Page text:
Interview with Craig Kerley
DPRP’s John O’Boyle
DPRP’s John O’Boyle brings you the Final Part of the Three Part Special which sees Multi Instrumentalist Craig Kerley (Not Otherwise Specified) talking about his debut release Judgment, his influences and working with Rodrigo San Martin.
Craig: Doing pretty well. Been pretty busy lately, but it beats the alternative in this economy. Hope things are going well for you too John.
John: Well two albums in with Rodrigo San Martin, both being DPRP recommended as was your own Not Otherwise Specified album Judgment. Not a bad start if I may say so.
John: The reviews I have read for Judgment were very positive, how do you feel the album was received personally?
Craig: Better than I had expected. Judgment started out as more of an experiment to see if my musical interest was still there. I never really expected to put the album out in public, but have been pleased by the response so far.
John: The whole album was created by yourself, from the songwriting through to playing all the instruments. Is this an approach you like to take or did this just happen naturally?
Craig: This approach was more out of necessity than design. At the time I really was not in touch with any other musicians, so writing with others was not really in the cards. However, I have found that I really like creating music alone. It allows me to approach writing and recording on my schedule in a borderline obsessive manner that would be very likely to piss off other musicians.
John: Being the one to make the final decision on a song, it must be hard to decide when you have THE version in the can?
Craig: I never really see any song as finished. I still think about ways to improve and change songs on Judgment. However, at some point you just need to give up and move on, accepting that it will never be perfect. Otherwise, you will drive yourself and others around you crazy.
John: How do you approach your songwriting?
Craig: Chaotically! I usually start off by just fooling around on guitar, bass, or keys. Eventually, I come up with a riff on guitar, or a chord progression on keys, or a bass line that I like. I know I have found something I can work with when I feel myself get excited by the riff. I then usually try to create a drum track to make it more interesting. After that, I generally lose control of the process and it is more likely to control me. I make mixes, listen to them incessantly, take notes, make revisions, repeat ad nausea, and somewhere along the way a song starts to appear. It often feels like a song was there before I wrote it, I just needed to chip away all of the garbage hiding it from me.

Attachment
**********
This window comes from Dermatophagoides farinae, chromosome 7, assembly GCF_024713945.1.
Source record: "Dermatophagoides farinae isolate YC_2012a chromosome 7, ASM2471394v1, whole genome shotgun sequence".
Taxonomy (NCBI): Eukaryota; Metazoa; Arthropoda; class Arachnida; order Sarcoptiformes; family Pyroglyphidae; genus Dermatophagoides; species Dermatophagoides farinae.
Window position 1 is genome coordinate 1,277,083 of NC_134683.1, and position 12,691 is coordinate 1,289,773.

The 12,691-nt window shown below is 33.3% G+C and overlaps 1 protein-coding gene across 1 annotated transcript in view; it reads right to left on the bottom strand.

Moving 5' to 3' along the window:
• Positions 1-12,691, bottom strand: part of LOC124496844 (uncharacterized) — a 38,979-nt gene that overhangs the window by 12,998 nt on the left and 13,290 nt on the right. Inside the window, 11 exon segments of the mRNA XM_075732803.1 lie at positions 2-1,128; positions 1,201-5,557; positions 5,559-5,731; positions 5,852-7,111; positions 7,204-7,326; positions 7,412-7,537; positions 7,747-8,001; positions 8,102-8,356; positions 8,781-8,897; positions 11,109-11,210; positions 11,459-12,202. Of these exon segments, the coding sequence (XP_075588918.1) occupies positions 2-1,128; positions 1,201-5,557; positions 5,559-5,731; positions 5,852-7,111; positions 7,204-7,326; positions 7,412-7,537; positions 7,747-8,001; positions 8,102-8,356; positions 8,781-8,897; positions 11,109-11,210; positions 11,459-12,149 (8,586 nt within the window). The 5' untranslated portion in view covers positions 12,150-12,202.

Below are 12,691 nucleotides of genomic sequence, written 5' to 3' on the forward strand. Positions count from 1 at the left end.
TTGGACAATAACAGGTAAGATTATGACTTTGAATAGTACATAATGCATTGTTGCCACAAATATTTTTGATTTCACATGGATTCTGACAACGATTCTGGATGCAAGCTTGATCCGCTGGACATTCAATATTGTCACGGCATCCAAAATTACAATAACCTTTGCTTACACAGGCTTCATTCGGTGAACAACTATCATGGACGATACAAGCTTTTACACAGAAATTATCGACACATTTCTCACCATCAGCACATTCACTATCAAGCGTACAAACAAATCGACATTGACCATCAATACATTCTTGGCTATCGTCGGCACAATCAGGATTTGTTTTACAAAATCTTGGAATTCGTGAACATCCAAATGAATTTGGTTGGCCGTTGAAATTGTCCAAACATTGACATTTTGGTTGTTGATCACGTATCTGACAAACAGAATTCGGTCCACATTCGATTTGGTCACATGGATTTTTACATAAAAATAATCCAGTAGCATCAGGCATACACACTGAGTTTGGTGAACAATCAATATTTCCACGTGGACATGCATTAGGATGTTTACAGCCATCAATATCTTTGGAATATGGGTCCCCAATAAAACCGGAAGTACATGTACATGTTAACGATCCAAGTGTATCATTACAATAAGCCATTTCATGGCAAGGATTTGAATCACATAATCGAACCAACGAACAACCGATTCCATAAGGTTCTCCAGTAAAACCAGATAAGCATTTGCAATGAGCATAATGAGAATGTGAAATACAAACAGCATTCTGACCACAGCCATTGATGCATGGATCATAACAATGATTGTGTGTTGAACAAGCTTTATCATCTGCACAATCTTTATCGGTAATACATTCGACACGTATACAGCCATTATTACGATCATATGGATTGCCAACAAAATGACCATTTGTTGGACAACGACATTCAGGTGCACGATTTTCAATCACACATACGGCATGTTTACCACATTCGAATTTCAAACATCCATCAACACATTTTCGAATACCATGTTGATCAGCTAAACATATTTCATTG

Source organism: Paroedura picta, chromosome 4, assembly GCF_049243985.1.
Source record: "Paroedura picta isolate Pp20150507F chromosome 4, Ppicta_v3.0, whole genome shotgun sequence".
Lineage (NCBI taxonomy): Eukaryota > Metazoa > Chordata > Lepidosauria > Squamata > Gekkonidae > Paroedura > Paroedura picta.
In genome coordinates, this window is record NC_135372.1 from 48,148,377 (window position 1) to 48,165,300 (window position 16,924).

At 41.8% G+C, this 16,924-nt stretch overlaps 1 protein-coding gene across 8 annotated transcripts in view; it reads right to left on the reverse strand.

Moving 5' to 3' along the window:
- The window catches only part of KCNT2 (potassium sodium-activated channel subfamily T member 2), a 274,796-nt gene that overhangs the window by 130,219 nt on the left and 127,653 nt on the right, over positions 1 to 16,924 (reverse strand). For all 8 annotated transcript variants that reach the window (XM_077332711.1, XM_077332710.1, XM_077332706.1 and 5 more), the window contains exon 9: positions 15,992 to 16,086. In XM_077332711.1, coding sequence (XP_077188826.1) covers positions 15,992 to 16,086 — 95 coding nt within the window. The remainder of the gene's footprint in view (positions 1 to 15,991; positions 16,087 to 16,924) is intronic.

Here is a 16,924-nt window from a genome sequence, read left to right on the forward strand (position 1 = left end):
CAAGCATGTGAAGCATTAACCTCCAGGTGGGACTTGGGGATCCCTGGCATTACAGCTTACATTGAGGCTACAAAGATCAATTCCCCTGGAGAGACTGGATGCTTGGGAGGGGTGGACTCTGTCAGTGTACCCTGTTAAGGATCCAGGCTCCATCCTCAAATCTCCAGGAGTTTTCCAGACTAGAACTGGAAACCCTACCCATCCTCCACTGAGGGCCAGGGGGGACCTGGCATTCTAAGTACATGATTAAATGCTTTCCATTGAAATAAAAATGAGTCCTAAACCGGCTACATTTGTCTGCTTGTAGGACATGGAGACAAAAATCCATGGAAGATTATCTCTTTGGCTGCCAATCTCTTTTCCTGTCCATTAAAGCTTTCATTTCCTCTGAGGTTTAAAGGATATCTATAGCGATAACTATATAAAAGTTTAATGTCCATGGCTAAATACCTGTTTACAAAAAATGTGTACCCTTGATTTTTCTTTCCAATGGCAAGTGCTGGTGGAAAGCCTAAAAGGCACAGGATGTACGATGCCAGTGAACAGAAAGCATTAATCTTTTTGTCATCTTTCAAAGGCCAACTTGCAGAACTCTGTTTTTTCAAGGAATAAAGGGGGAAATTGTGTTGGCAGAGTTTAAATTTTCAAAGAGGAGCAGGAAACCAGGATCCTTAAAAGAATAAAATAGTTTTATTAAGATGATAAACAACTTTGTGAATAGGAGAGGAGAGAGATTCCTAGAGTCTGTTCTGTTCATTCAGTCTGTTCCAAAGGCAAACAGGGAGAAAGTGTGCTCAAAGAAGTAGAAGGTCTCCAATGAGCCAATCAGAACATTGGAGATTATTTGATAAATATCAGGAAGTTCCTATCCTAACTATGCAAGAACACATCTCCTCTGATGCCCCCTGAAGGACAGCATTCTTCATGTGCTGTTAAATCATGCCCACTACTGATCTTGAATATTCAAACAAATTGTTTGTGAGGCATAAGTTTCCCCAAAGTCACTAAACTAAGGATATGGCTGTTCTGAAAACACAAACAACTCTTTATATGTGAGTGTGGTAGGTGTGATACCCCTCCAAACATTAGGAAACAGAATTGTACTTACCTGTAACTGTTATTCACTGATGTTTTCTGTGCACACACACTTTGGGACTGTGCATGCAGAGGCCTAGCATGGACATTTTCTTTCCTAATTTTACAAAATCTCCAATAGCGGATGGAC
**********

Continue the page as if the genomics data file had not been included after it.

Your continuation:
John: Do you see yourself as a bit of a control freak in the nicest sense of the words?
Craig: Without a doubt! It feels like my baby and I don’t want anyone messing with it. I am sure I will get over that some day with ongoing therapy!
John: The album is built on themes of personal discovery. Do you want to talk us through the album, giving us your thoughts and ideas?
Craig: I feel that no matter the personal process used to write lyrics and music, the real value in music lies in the listener’s interpretation. While these songs are based on my personal experiences and observations of others, I wouldn’t want to be too literal about the process as it may take away from the listening experience. Suffice it to say, however, these songs are a composite of life experience and my observations of personality types in both my personal and professional life.
John: The artwork is very intriguing. What was the thought process behind the visual?
Craig: I wish I could say there was a lot of planning put into the album artwork. Unfortunately, it is the result of a very limited budget. I searched through Creative Commons licensed images online until I found ones that I felt matched the mood of the album.
John: When is your next album due?
Craig: I was shooting for December 2012, but for many reasons that may be a bit ambitious. I recently had a bit of a setback when my house was hit by lightning. Everything in the studio was saved, but there was a lot of damage otherwise that has taken a great deal of my time to get repaired. The entire album is currently written and mostly recorded, but I still have a lot of work to do.
John: Can you offer up an exclusive for DPRP about what we are to expect?
Craig: Well, I can tell you it will be much more proggy than Judgment. I gave up on any attempts to write mainstream music and went with the flow. Most songs are long, including a 20 minute plus anthem, and you will find much more complexity in meter and chordal structure throughout. There will be many flavours of prog, including metal, straight ahead rock, and even a classical guitar piece. I really enjoy listening to the demos over and over again, which is really the only test I use to decide its merit.
John: You have done a very interesting version of Dance on a Volcano, what other pieces would you like to work with?
Craig: I have always been a huge Genesis fan, including all of its derivatives. I plan on covering a Peter Gabriel tune on the next album. After that, I may go to some of Mike Rutherford or Tony Banks solo work.
John: Why after 15 years did you decide to return to your musical roots?
Craig: About 5 years ago my sons, who were 6 and 8 at the time, wanted to take up musical instruments. One started with drums the other with guitar. Once we bought a guitar for my older son, I found myself playing it as much as he was. From there, I was hooked.
John: What happened during those wilderness years?